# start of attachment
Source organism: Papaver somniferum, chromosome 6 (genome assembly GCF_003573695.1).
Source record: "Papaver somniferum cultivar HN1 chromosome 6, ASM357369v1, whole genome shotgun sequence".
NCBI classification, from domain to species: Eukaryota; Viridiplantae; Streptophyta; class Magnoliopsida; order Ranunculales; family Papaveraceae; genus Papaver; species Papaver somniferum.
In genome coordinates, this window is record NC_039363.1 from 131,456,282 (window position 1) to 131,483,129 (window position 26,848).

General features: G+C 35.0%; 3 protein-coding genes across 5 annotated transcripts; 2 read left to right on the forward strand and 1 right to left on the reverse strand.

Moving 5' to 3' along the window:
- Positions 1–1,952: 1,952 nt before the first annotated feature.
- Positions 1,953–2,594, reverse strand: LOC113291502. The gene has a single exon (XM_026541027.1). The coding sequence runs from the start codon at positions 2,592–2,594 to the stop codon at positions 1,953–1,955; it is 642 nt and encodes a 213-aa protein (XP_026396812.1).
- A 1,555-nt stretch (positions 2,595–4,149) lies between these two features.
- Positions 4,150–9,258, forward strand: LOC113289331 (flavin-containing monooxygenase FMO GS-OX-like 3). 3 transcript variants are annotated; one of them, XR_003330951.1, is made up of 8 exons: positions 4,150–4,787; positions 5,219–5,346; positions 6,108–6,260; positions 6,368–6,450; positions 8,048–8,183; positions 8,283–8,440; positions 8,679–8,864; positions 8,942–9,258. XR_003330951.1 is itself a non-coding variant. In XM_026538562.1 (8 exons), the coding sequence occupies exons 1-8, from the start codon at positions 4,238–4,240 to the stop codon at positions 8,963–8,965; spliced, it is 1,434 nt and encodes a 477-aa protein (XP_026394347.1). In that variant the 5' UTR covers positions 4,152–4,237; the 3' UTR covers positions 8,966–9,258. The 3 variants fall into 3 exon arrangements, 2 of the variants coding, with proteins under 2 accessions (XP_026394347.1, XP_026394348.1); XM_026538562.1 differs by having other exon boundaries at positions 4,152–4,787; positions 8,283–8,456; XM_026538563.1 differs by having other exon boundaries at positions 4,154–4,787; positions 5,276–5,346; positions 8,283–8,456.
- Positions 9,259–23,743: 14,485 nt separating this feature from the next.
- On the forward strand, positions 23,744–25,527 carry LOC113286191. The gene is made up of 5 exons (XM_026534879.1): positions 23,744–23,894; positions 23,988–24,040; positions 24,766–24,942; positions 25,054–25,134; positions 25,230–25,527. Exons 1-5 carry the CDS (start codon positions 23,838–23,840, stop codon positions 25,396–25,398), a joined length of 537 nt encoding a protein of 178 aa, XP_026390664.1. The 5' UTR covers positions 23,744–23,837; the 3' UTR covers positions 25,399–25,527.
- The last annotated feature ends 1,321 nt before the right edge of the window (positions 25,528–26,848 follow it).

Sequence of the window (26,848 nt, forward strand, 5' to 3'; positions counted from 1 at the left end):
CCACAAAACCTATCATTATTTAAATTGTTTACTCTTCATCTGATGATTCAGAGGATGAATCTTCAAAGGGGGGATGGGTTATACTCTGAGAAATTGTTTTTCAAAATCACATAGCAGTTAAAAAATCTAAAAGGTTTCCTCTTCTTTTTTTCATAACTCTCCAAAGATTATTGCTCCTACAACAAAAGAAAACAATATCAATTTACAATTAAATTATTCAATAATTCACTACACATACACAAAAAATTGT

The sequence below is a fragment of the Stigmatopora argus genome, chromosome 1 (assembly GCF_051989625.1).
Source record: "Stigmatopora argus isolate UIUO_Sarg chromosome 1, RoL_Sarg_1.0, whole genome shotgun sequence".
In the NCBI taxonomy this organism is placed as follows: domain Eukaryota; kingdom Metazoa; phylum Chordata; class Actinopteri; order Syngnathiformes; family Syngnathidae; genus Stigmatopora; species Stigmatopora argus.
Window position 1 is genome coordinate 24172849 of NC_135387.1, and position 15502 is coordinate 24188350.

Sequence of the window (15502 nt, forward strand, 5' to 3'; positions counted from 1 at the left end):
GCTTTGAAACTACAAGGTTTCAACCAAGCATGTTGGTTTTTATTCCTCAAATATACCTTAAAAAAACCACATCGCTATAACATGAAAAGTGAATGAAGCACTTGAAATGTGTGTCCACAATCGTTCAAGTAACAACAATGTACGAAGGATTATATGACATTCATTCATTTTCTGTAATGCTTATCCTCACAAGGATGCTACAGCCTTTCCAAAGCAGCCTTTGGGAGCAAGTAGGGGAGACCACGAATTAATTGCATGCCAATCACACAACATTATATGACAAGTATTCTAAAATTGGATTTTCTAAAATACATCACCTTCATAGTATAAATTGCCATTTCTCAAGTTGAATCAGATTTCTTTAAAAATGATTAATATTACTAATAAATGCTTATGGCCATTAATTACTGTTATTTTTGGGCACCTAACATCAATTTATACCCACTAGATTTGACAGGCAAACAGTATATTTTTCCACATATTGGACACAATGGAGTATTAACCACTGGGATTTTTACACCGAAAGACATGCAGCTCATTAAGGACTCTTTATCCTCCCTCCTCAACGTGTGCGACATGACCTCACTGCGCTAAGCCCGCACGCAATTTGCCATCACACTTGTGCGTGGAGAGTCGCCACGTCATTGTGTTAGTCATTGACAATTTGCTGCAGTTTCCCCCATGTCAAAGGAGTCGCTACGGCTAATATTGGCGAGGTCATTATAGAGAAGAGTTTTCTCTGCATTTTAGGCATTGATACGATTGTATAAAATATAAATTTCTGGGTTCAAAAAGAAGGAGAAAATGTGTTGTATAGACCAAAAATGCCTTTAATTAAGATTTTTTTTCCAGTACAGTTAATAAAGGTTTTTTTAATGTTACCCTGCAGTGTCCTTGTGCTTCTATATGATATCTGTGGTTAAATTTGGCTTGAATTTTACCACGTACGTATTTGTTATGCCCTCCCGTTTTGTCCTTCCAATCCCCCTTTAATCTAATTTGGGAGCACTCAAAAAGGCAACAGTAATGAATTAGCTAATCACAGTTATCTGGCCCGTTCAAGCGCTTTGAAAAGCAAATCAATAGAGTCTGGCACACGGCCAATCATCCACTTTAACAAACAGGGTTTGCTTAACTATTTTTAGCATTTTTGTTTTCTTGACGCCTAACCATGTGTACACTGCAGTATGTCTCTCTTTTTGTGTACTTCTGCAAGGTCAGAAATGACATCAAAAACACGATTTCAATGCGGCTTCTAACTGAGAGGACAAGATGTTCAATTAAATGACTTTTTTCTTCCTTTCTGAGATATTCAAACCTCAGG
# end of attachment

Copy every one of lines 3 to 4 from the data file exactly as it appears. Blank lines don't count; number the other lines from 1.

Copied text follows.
NCBI classification, from domain to species: Eukaryota; Viridiplantae; Streptophyta; class Magnoliopsida; order Ranunculales; family Papaveraceae; genus Papaver; species Papaver somniferum.
In genome coordinates, this window is record NC_039363.1 from 131,456,282 (window position 1) to 131,483,129 (window position 26,848).